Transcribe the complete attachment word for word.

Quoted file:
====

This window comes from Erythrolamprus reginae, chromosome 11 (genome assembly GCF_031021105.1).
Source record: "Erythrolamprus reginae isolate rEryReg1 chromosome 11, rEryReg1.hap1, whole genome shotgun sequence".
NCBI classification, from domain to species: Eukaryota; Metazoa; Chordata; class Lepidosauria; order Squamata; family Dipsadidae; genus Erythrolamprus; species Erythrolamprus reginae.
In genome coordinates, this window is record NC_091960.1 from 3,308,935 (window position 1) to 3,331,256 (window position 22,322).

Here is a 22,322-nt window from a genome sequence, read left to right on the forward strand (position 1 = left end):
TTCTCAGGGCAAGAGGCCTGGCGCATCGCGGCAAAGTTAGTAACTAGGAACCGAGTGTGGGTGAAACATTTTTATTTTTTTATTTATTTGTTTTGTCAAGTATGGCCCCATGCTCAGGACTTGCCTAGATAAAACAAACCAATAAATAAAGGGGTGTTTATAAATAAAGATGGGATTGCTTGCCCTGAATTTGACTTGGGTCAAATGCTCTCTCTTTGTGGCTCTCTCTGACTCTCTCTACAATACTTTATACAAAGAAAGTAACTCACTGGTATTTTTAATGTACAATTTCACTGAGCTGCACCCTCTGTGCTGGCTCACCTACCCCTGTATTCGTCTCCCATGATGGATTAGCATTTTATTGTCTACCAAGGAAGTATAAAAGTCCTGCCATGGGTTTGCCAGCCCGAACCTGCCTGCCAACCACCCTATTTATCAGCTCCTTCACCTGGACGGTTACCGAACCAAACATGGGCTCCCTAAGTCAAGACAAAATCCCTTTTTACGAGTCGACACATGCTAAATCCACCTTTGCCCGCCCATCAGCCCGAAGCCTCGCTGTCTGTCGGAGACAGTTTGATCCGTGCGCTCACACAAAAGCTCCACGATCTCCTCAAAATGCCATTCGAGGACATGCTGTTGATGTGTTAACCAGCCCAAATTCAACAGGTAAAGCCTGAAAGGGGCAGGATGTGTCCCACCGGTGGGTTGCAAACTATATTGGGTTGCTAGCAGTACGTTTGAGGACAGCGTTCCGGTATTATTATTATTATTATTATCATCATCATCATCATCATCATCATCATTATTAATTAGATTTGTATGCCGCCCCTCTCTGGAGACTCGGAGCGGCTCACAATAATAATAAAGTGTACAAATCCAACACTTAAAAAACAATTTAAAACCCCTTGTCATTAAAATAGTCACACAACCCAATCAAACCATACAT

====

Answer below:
This window comes from Erythrolamprus reginae, chromosome 11 (genome assembly GCF_031021105.1).
Source record: "Erythrolamprus reginae isolate rEryReg1 chromosome 11, rEryReg1.hap1, whole genome shotgun sequence".
NCBI classification, from domain to species: Eukaryota; Metazoa; Chordata; class Lepidosauria; order Squamata; family Dipsadidae; genus Erythrolamprus; species Erythrolamprus reginae.
In genome coordinates, this window is record NC_091960.1 from 3,308,935 (window position 1) to 3,331,256 (window position 22,322).

Here is a 22,322-nt window from a genome sequence, read left to right on the forward strand (position 1 = left end):
TTCTCAGGGCAAGAGGCCTGGCGCATCGCGGCAAAGTTAGTAACTAGGAACCGAGTGTGGGTGAAACATTTTTATTTTTTTATTTATTTGTTTTGTCAAGTATGGCCCCATGCTCAGGACTTGCCTAGATAAAACAAACCAATAAATAAAGGGGTGTTTATAAATAAAGATGGGATTGCTTGCCCTGAATTTGACTTGGGTCAAATGCTCTCTCTTTGTGGCTCTCTCTGACTCTCTCTACAATACTTTATACAAAGAAAGTAACTCACTGGTATTTTTAATGTACAATTTCACTGAGCTGCACCCTCTGTGCTGGCTCACCTACCCCTGTATTCGTCTCCCATGATGGATTAGCATTTTATTGTCTACCAAGGAAGTATAAAAGTCCTGCCATGGGTTTGCCAGCCCGAACCTGCCTGCCAACCACCCTATTTATCAGCTCCTTCACCTGGACGGTTACCGAACCAAACATGGGCTCCCTAAGTCAAGACAAAATCCCTTTTTACGAGTCGACACATGCTAAATCCACCTTTGCCCGCCCATCAGCCCGAAGCCTCGCTGTCTGTCGGAGACAGTTTGATCCGTGCGCTCACACAAAAGCTCCACGATCTCCTCAAAATGCCATTCGAGGACATGCTGTTGATGTGTTAACCAGCCCAAATTCAACAGGTAAAGCCTGAAAGGGGCAGGATGTGTCCCACCGGTGGGTTGCAAACTATATTGGGTTGCTAGCAGTACGTTTGAGGACAGCGTTCCGGTATTATTATTATTATTATTATCATCATCATCATCATCATCATCATCATTATTAATTAGATTTGTATGCCGCCCCTCTCTGGAGACTCGGAGCGGCTCACAATAATAATAAAGTGTACAAATCCAACACTTAAAAAACAATTTAAAACCCCTTGTCATTAAAATAGTCACACAACCCAATCAAACCATACAT